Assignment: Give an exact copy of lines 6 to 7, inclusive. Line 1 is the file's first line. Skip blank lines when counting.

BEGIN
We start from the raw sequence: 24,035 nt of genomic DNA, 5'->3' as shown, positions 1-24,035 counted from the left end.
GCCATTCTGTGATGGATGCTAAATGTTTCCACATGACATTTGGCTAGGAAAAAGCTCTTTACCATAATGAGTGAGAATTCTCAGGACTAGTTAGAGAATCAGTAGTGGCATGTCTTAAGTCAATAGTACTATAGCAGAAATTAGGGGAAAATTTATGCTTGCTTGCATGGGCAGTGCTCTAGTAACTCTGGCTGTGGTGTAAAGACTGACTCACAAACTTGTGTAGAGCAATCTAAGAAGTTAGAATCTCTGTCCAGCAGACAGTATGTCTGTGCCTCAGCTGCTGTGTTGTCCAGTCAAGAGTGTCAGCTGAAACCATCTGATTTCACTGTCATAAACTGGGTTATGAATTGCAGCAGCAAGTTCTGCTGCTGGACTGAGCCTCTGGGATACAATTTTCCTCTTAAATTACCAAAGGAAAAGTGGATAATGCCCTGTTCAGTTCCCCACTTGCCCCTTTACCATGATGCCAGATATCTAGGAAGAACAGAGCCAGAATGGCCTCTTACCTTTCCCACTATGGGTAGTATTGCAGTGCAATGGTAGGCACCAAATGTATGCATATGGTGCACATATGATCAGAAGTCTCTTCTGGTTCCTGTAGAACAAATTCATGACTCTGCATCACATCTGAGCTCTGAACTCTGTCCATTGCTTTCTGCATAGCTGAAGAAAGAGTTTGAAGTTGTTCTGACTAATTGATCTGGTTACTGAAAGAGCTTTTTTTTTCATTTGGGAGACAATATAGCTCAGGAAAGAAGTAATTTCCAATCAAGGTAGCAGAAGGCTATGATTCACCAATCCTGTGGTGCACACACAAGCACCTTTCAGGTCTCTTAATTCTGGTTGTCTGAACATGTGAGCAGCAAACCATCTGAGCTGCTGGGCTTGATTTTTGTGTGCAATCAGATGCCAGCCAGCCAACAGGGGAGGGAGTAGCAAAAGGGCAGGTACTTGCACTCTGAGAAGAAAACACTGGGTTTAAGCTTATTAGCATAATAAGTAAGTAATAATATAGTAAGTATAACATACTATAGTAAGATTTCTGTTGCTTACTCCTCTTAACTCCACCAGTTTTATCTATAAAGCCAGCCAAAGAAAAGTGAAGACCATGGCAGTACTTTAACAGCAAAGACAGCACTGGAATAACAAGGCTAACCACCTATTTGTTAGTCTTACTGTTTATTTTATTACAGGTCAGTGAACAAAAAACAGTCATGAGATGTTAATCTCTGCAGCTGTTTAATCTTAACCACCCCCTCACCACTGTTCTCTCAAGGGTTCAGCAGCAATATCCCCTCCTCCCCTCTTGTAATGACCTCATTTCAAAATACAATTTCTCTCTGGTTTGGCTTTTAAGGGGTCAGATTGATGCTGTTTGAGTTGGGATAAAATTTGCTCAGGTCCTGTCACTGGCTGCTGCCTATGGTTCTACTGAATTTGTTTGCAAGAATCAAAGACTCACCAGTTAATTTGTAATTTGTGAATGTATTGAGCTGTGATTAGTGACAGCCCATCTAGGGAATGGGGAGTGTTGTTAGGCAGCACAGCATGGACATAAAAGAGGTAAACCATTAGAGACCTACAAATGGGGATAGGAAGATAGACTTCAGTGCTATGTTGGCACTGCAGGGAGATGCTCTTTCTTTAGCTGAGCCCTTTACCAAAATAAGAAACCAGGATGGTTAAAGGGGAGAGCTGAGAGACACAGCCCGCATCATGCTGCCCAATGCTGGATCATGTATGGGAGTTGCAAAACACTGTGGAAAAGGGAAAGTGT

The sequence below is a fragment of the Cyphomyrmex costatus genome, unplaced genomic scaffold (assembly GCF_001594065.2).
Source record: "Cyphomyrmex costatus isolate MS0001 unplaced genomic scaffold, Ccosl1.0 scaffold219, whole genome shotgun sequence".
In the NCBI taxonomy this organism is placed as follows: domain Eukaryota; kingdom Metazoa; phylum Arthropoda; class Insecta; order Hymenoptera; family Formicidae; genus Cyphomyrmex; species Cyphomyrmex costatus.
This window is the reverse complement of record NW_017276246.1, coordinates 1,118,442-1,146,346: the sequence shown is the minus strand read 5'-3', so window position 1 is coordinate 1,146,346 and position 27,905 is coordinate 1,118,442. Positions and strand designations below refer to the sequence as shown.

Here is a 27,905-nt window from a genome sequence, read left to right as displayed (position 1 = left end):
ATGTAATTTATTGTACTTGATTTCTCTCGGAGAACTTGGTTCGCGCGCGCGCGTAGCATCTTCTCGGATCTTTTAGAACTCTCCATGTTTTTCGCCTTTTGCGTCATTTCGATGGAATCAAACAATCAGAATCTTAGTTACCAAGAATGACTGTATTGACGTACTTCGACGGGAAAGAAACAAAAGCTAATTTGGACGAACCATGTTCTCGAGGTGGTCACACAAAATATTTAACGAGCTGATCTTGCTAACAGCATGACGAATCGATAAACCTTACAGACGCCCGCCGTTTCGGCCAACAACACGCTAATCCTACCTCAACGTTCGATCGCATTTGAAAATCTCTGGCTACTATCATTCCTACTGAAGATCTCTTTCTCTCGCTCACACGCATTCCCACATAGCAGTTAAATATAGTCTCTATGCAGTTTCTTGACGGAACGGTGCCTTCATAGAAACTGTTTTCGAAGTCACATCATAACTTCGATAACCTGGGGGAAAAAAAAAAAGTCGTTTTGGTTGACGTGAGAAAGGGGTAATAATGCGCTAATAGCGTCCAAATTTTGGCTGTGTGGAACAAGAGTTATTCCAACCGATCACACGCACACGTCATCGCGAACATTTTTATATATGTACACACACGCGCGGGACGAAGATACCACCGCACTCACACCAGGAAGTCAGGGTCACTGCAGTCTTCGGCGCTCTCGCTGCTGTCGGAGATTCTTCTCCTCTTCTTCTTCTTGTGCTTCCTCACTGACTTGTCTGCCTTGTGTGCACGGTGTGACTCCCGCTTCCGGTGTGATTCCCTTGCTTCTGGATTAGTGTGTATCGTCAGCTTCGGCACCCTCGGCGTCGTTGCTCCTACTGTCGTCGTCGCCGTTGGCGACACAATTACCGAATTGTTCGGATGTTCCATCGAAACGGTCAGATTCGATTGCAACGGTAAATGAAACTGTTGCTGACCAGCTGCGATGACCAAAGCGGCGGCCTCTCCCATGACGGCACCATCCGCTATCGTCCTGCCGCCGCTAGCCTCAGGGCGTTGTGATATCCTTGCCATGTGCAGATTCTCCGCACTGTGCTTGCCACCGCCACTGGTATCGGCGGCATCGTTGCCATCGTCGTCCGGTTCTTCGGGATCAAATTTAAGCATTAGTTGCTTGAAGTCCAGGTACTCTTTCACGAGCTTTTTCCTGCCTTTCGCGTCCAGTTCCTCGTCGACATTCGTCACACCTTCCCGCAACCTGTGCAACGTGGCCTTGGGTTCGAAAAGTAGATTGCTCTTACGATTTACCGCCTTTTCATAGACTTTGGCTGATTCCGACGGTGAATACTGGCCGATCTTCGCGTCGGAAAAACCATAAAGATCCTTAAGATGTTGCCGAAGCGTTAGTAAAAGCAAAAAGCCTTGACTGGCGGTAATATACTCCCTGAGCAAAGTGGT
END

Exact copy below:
This window is the reverse complement of record NW_017276246.1, coordinates 1,118,442-1,146,346: the sequence shown is the minus strand read 5'-3', so window position 1 is coordinate 1,146,346 and position 27,905 is coordinate 1,118,442. Positions and strand designations below refer to the sequence as shown.

Here is a 27,905-nt window from a genome sequence, read left to right as displayed (position 1 = left end):